In the Bible, and the Koran, God ordered Abraham to take his son Isaac to the mountain and sacrifice him as a test of obedience. [Amir Nizar’s Zuabi]’s 70-minute play for his Palestinian company ShiberHur, co-produced with the Young Vic and the Bush as part of World Stages London, starts with Abraham returning home with his young lad.
What happened up there? How did God intervene, and will Isaac, or Young Son as he is called here, survive the shock of his salvation? The piece is not in the same class as other work we have seen from ShiberHur at the Young Vic, but it has a lyrical, agricultural quality of intense peasant life and spiritual yearning.
And it’s played out under a sheep's wool canopy designed by Jon Bausor that changes colour with the dramatic temperature. Abraham’s first son was lost at war and, seven years after the mountain incident, grown-up Son is racked with pain over wanting to become a man.
The only way to do that, apparently, is to first become a sheep. And that’s where two ghostly sheep in ruffs and rumpled costumes, climbing round the corner of Abraham’s cottage, come in. Sheep have been hard done by; their wool has become nylon, and grown-up Son is going to take their revenge on his own farming family.
At the same time, grown-up Son’s wife, Wife, wants another son, but grown-up Son has lost the urge, and – is this our old friend magic realism making a come-back? – Abraham appears again on the mountain top wielding a machine-gun. He accuses grown-up Son of not being a real man, like his first son, the one in the war.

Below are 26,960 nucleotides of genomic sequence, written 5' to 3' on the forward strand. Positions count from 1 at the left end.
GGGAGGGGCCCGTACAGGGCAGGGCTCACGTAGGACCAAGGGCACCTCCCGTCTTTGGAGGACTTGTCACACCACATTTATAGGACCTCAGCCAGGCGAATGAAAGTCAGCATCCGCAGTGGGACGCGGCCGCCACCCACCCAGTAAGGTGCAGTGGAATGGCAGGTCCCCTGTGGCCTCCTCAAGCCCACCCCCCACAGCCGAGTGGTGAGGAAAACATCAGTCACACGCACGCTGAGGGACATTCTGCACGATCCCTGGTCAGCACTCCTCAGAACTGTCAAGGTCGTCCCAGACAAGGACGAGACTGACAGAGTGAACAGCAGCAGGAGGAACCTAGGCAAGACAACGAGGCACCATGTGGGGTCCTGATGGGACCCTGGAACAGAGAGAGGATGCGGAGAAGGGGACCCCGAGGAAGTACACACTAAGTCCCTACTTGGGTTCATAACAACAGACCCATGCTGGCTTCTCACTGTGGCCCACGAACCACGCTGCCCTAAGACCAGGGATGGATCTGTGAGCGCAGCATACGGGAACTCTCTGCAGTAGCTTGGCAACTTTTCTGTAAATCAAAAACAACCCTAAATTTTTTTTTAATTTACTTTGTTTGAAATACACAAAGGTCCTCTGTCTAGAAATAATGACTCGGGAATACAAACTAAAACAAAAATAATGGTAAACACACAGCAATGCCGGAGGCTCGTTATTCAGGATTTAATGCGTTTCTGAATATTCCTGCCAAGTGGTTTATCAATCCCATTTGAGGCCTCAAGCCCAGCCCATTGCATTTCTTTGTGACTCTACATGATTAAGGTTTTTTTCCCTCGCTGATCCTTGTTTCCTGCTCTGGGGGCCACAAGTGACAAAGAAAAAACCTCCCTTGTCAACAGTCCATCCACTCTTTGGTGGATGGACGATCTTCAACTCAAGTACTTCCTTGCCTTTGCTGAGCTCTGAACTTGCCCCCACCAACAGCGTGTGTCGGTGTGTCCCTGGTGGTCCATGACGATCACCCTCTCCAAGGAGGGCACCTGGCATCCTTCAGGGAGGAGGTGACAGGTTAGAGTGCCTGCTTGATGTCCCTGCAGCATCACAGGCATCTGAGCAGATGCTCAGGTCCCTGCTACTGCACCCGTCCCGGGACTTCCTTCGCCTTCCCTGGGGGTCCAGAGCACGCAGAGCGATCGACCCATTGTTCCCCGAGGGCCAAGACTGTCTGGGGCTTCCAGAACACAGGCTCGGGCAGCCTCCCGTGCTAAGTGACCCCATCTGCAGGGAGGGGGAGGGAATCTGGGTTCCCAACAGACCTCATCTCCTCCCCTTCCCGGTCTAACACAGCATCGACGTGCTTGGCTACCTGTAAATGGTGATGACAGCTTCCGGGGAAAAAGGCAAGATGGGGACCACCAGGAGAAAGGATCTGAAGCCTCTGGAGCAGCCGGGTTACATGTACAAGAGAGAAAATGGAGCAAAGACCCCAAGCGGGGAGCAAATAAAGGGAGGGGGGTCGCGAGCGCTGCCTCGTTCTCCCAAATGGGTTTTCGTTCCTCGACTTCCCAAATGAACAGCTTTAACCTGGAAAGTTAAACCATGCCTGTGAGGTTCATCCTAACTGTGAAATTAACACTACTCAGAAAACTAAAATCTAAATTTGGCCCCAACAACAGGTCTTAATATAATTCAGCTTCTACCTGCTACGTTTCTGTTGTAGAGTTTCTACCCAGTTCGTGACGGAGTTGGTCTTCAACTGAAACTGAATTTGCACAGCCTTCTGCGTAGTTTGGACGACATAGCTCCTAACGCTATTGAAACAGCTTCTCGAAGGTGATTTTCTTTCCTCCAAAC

It’s all more melodramatic than mythical, unfortunately, but the acting is riveting, though Rami Heuberger as grown-up Son could rein it in a bit without losing impact. Makram J Khoury is an imposing Abraham, Rivka Neumann a Lorca-like Mother of pain and potage – she’s all sobs and soups – while Sivan Sasson manages to remain reasonably dignified while her waters break all over the stage.
You feel the production has been constructed on commission rather than springing from any intestinal urgency to tell the story, even if we could fully comprehend what that story was. But the two woolly wallahs, Taher Najib as Wise Ram and Samaa Wakeem as Young Lamb, are athletically impressive as a sort of Greek mini-chorus.